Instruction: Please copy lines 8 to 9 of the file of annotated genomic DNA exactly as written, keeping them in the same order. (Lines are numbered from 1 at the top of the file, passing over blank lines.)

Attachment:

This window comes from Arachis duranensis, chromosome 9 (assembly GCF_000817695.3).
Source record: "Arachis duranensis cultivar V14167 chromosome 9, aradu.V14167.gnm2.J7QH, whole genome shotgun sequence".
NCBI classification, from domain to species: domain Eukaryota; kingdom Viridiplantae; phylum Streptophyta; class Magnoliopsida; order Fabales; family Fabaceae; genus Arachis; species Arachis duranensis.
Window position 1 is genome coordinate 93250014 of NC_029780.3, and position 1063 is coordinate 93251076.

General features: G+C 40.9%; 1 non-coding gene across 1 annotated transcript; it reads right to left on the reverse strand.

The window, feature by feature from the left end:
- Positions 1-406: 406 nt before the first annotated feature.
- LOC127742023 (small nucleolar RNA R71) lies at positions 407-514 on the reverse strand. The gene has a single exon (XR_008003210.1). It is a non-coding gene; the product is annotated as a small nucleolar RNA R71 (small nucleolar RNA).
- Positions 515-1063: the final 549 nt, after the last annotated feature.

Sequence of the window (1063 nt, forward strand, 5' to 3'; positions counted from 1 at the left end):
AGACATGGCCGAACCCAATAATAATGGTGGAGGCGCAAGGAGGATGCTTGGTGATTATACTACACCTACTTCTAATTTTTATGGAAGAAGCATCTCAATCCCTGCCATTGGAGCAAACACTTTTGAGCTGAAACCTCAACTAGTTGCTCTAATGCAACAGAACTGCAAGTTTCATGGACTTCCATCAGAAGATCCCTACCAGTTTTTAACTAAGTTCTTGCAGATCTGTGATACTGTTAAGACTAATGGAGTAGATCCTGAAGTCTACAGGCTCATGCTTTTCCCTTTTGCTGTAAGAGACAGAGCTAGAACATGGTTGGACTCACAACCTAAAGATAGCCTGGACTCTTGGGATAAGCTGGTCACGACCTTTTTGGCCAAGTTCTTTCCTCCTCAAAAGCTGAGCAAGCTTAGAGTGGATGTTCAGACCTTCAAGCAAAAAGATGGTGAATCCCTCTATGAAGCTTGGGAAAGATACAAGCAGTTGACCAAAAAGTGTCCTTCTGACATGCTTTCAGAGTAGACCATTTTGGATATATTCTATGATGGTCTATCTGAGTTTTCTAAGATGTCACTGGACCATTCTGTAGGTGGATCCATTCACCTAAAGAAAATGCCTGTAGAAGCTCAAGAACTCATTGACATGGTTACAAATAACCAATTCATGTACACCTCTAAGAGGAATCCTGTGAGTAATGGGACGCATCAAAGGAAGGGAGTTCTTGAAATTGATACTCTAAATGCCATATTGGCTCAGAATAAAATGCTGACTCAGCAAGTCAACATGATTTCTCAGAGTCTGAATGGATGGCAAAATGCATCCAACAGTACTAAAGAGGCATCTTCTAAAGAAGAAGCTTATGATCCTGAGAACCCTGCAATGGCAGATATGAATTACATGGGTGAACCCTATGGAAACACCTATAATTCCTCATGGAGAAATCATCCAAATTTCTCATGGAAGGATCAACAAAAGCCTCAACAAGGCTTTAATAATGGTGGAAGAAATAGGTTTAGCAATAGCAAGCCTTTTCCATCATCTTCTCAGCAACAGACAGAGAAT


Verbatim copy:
- LOC127742023 (small nucleolar RNA R71) lies at positions 407-514 on the reverse strand. The gene has a single exon (XR_008003210.1). It is a non-coding gene; the product is annotated as a small nucleolar RNA R71 (small nucleolar RNA).
- Positions 515-1063: the final 549 nt, after the last annotated feature.